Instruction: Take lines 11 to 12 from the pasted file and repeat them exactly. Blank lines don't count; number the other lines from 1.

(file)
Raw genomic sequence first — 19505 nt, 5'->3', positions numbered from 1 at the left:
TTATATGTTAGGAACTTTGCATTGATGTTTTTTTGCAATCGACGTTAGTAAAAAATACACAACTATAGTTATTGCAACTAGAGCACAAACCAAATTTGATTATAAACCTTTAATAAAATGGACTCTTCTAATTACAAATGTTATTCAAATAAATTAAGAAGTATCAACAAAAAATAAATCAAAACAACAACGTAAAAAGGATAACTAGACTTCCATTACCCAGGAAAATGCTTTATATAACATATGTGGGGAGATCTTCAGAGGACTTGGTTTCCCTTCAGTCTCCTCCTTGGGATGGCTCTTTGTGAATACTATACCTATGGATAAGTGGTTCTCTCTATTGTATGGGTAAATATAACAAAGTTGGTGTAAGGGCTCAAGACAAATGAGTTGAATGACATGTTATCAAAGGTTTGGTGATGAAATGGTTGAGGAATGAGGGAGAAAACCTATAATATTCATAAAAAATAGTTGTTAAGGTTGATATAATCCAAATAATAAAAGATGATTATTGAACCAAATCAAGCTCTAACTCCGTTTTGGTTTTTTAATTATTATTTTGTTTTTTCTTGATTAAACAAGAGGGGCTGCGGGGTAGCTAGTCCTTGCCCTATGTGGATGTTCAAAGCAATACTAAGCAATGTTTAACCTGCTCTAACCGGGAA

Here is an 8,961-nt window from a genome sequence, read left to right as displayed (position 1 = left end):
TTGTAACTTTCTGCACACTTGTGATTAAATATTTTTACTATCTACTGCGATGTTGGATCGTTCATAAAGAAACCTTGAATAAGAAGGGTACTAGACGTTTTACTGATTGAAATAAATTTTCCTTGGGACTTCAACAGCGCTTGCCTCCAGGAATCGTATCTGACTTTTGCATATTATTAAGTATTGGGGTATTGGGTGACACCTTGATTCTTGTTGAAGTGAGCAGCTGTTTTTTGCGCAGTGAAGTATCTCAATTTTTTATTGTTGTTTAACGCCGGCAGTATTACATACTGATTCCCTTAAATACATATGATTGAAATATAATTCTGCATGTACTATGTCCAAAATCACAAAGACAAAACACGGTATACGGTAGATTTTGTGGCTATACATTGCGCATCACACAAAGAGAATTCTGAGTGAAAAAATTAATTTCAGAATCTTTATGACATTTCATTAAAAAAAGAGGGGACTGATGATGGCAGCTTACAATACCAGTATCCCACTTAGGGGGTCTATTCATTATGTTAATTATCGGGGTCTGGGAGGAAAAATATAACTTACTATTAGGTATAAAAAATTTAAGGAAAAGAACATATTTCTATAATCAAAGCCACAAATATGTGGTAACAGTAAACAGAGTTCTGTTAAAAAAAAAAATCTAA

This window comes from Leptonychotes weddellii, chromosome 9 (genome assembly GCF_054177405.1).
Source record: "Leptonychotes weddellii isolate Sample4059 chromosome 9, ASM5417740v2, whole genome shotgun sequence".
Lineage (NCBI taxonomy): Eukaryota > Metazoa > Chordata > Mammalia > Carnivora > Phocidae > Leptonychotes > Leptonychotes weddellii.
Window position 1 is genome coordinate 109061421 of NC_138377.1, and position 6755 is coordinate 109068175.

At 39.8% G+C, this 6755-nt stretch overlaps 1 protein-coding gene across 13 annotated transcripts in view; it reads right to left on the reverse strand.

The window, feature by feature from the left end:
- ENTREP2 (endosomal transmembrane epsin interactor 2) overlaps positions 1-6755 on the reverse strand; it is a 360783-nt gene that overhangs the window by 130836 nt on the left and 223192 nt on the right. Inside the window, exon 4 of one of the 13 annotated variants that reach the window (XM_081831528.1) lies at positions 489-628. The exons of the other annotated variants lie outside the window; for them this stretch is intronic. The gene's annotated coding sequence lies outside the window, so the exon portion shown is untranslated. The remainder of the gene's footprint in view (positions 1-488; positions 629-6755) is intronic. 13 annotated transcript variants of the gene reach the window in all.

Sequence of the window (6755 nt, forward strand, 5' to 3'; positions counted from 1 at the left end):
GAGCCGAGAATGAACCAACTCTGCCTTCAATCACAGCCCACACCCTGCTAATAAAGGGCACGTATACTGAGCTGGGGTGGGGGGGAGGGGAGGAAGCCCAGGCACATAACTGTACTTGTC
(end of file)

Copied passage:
- ENTREP2 (endosomal transmembrane epsin interactor 2) overlaps positions 1-6755 on the reverse strand; it is a 360783-nt gene that overhangs the window by 130836 nt on the left and 223192 nt on the right. Inside the window, exon 4 of one of the 13 annotated variants that reach the window (XM_081831528.1) lies at positions 489-628. The exons of the other annotated variants lie outside the window; for them this stretch is intronic. The gene's annotated coding sequence lies outside the window, so the exon portion shown is untranslated. The remainder of the gene's footprint in view (positions 1-488; positions 629-6755) is intronic. 13 annotated transcript variants of the gene reach the window in all.

Sequence of the window (6755 nt, forward strand, 5' to 3'; positions counted from 1 at the left end):